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| ReplyReplyReport This| Share this:Heart Health TipsGreat tips and latest research information about health and wellness, with emphasis on hormone balance, Heart...
Not much information on exercise for heart disease patients that I have found on WebMD, so I created an Exchange specifically for that cardiac rehabilitation.
I had to stop my previous exercise back in:
October 2002 for an infected mitral valve to heal, then rehab. April 2004 for a broken wrist, and could not exercise with it, then rehab March 2005 for a strained mitral valve, then rehab January 2006 for an emergency triple bypass, and rehab. I also had a dozen inoperable 80% blockages. August 2006 for two stents and a minor heart attack August 2009, Viral Meningitis, only a 1 week break, but slowed down a bunch.
I am 57, row, play badminton and basketball, do my own yard work, and also use a treadmill and some light work with weights.
Recovery is possible. Even very light exercise helps you heal.
I have mentioned the Cardiosmart website as a resource a few times in individual posts. This is a terrific website supported by the American College of Cardiology, the major professional society for cardiac caregivers in the US (and with plenty of international members as well). There are some good pages dealing with common cardiac conditions and procedures. There are some links to helping you find a cardiology specialist in your area if needed. I'll continue to refer to specific pages when I think that someone might benefit from some of the materials but for now, take a look and see if there are some things that you find helpful.
In his blog "Living with Stroke," Richard talks about one man's unconventional method for coming back from a debilitating stroke. He is Harvey Alter, a former New York security consultant turned fulltime aphasia advocate.
Feel free to follow the link to the Chronic Disease & Disability Exchange, and continue the discussion there.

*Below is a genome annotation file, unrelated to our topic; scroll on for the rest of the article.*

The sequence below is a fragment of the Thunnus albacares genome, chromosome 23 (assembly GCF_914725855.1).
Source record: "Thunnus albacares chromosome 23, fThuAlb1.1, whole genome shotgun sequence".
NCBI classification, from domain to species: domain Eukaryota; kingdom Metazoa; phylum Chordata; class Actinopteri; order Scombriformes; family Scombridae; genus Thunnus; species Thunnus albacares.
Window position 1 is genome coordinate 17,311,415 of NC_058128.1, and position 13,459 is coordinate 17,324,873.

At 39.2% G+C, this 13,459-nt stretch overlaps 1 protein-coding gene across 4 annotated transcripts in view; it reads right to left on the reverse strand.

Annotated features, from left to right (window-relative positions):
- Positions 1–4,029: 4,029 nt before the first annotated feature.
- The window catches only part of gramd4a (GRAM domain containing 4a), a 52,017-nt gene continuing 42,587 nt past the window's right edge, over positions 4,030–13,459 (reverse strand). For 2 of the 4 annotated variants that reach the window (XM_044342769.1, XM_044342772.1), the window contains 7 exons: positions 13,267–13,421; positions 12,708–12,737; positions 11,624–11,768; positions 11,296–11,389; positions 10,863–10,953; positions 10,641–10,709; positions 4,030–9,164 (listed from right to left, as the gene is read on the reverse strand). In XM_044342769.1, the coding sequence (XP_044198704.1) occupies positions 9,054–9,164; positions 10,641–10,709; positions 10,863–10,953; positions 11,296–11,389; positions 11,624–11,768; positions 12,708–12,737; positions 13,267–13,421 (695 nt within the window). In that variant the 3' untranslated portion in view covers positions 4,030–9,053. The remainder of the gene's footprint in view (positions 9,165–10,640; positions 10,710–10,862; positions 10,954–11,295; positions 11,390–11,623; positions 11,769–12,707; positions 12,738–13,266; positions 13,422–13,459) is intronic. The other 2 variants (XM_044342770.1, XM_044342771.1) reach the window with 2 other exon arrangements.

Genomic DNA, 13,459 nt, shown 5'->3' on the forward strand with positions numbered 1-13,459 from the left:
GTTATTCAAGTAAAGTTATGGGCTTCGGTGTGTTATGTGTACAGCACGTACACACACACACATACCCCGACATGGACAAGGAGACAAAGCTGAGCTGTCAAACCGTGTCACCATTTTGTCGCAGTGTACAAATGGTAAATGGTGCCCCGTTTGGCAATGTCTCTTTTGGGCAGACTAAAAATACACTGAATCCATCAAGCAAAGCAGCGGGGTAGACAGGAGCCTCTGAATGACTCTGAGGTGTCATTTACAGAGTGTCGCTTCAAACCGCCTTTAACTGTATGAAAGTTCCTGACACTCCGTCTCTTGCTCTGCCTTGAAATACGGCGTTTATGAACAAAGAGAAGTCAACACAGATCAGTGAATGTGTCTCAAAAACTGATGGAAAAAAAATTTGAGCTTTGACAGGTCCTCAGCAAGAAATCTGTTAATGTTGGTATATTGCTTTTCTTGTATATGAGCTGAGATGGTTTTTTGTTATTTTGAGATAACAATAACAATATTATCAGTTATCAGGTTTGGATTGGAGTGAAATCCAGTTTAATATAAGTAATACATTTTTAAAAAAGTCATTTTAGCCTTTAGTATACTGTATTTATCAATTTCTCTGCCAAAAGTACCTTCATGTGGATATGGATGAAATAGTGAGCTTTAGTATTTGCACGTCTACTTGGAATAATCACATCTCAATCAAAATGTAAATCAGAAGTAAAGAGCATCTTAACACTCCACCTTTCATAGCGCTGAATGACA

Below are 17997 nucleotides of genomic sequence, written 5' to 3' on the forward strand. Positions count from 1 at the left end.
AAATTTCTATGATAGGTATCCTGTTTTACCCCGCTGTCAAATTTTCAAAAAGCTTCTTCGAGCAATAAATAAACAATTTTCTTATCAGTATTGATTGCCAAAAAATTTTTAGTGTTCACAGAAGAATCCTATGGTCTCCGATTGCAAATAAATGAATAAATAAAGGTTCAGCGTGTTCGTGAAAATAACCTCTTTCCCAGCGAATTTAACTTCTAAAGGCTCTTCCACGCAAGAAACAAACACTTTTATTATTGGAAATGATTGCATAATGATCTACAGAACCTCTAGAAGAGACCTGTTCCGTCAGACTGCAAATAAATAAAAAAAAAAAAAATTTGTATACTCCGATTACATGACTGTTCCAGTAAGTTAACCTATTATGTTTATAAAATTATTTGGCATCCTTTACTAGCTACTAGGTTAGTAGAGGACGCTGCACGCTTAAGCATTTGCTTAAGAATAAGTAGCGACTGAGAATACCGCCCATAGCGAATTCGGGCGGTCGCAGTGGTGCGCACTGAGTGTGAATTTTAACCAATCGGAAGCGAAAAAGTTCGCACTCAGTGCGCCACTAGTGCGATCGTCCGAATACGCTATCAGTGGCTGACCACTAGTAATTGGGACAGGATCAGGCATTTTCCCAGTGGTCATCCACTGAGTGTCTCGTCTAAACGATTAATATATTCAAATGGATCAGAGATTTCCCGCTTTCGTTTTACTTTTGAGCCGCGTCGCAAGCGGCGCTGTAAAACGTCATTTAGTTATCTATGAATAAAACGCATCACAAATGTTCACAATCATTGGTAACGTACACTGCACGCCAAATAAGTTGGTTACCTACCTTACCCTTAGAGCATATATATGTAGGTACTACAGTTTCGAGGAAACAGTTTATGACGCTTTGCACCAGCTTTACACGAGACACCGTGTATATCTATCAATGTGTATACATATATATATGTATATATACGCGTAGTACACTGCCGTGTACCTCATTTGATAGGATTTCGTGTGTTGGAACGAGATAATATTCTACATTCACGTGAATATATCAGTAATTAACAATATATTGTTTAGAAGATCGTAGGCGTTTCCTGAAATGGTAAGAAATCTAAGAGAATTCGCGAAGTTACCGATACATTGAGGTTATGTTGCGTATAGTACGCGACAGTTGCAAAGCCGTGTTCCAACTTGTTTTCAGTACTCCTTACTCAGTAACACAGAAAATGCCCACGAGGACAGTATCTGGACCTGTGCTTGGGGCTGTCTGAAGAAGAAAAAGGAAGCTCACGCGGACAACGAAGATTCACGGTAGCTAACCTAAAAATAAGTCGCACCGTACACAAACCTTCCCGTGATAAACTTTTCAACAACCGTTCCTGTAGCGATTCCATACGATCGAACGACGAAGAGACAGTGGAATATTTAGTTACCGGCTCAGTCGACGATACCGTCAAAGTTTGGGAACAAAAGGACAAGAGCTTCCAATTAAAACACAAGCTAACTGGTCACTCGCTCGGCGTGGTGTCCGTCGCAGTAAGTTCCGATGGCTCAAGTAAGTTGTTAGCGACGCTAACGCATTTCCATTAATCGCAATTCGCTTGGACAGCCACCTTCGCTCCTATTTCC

We all know that heart health is SO important for our overall health. There are some simple self-assessment tests and basics of heart health available from Abrazo Healthcare. I recommend perusing the site for helpful information:
EPCs are endothelial progenitor cells. They stimulate healing in blood vessels. Apparently every single cardiovascular risk factor interferes with the blood vessels ability to maintain themselves and heal from injury. The fewer risk factors one has, the greater the chance of healing progressing faster than damage building.
That is why patients who will go through ALL the recommended lifestyle changes have significant health improvement despite massive heart disease, like me. My angiogram the day before emergency CABG for less than 7% blood flow to my heart, also showed a collateral capillary network they would have expected of an Olympic marathoner. Finding the two together really stumped my doctors.
Even oxidized LDL has a negative effect on the EPCs, so having any oxidized LDL by itself slows the bodies ability to repair damage that the oxidized LDL is also causing as it becomes enveloped in macrophages that form artery blockages.
Thus the need for LDL as low as possible and frequent ingestion of anti-oxidants and EPC stimulating foods throughout the day.
If one can reach a zero level of oxidized LDL, along with reducing all other risk factors, we do the greatest good to heal our blood vessel damage. View Thread
He deals with a wide variety of heart-related topics including the difference between heart attack symptoms for women and men, stress and your heart, sorting out the types of fat, your heart and sex, and more!
Feel free to come back here and post if you have comments.View Thread
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